It has been nothing but a positive experience for me. Yes, I made the odd mishap initially, by getting involved in political debates, and venting, but you learn fast. Within Kay’s article there was a link to some great ideas to tweet about, by George Couros, as well as a list of what NOT to tweet about.  (Remember the debacle with the unfortunate tweet by a PR Exec in 2013?)

Twitter chats are fun and really get you thinking. Remember, tweets are public and you are held accountable for what you say. I often worry that what I say is unimportant, or silly, but someone, somewhere in the world, is always kind, appreciative and encouraging. I follow and learn from librarians globally. Here are 9 of many accounts I recommend:  Liz McGettican, LWB_Online, Michelle Luhtala, Jan Holmquist, Sally Pewhairangi, Lyndelle Gunton, Gwyneth Jones, Bobbi Newman and my personal favourite, International Librarians Network. Look at their accounts and who they follow, to get ideas to build your own PLN (personal learning network).

In my opinion, with both Facebook and Twitter, you need to be yourself (be authentic), but act professionally if you want to be viewed as a professional. I know librarians can really let their hair down…(buns loose)… :p  but if you post a pic of yourself with that interesting cocktail, try to avoid the Miley-Cyrus-style hang out.  🙂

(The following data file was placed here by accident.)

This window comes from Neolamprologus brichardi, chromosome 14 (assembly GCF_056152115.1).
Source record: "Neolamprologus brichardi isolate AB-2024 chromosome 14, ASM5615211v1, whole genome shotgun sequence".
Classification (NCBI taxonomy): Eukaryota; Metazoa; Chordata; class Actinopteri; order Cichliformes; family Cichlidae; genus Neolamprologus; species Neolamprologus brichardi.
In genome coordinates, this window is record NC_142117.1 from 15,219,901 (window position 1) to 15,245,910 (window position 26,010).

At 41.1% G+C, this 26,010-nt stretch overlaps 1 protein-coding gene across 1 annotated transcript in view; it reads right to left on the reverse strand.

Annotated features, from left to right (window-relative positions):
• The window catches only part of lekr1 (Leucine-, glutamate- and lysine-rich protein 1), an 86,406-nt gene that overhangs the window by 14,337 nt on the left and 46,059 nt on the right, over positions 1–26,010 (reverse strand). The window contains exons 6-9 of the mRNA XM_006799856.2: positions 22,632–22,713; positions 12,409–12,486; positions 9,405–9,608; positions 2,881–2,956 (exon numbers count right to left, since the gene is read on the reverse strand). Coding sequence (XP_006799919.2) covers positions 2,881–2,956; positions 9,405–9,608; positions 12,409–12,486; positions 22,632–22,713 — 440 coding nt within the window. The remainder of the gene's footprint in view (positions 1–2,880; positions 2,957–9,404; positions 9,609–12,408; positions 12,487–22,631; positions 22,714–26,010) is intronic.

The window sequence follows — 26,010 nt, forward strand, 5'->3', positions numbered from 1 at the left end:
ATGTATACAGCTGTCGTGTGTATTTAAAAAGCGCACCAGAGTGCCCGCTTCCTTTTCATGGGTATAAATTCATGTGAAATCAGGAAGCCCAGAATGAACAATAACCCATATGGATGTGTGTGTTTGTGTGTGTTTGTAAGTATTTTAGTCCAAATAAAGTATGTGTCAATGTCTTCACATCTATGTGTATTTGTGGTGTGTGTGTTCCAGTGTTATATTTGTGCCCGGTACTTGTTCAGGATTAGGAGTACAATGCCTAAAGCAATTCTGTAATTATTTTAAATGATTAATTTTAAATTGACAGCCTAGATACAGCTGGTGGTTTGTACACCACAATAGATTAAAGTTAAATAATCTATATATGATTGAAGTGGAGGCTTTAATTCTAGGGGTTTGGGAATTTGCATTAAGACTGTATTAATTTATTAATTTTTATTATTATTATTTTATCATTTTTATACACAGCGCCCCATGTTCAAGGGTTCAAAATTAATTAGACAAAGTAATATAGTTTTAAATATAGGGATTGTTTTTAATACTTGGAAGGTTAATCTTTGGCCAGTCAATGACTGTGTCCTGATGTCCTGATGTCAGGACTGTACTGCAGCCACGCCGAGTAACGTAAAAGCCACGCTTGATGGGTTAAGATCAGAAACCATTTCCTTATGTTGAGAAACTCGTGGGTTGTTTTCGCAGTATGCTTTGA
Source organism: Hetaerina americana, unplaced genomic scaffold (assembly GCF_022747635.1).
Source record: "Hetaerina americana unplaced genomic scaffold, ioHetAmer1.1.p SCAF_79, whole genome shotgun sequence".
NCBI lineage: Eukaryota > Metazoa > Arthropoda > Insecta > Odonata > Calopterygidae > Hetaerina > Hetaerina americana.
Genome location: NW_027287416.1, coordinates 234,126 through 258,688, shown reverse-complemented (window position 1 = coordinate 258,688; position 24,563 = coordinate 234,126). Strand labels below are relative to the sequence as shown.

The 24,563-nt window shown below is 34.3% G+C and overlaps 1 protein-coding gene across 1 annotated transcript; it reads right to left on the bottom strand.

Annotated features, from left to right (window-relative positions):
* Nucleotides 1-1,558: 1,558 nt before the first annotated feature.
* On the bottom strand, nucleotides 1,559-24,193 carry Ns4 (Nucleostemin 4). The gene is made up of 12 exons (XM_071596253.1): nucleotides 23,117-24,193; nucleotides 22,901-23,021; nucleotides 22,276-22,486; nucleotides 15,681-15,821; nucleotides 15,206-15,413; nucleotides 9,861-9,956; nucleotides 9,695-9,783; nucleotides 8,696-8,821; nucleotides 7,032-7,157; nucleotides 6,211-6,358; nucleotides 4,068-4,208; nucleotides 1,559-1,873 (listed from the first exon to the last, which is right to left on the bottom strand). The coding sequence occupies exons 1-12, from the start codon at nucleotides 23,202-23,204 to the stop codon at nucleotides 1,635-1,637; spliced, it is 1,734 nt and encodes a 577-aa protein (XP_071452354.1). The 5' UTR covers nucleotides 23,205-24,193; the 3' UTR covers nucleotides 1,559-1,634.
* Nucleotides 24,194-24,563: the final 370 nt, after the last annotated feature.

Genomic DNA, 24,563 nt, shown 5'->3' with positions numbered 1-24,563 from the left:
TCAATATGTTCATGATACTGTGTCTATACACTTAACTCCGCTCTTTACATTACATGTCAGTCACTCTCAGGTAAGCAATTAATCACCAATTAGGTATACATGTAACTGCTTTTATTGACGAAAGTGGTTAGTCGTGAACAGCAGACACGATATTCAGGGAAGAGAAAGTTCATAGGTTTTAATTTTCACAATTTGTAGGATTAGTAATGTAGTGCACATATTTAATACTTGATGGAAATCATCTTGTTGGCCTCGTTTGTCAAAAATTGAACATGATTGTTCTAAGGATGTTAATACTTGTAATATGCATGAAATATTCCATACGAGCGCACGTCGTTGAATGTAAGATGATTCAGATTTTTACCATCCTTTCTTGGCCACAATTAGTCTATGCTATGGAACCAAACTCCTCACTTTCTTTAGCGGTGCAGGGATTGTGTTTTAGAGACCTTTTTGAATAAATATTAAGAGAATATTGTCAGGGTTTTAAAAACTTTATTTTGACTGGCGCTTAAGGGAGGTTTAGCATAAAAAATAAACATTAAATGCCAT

Miley Cyrus tongue out

Miley Cyrus by Paul Vera-Broadbent  (CC BY-NC-SA 2.0)

Show your interests and interact with others as soon as you feel confident to do so. They will appreciate it. In fact, most people are very helpful and kind. Share your knowledge, show your skills; pass on interesting news and links you find; investigate the things you have not heard of before, and encourage and engage others. Your followers will grow and mutual learning takes place.

The world of Twitter is exciting and vibrant. I’ve just read an article that reveals Twitter will soon be rolling out an update to include emoticon stickers for photos, making it even more fun to connect to people and to collaborate.


Emoticons by Becky McCray


Thanks for visiting my blog.  Please feel free to leave a message.

 rose_06   Clipart from


Thing 4: Pssst! It’s that ‘G’ word…

Google logo for blogs

Google logo for blogs, by SEO on Flickr, under a creative commons (BY-SA 2.0) licence.


As librarians we’re into communication and collaboration, the topic of Thing 4.  Google is the focus of this topic, but in my opinion, as educators and librarians, we are obliged to know the benefits of the commonly used communication/collaboration applications out there.   In this way we will be able to speak about them with authority, and assist others when the need arises, to make a choice or to set up their accounts.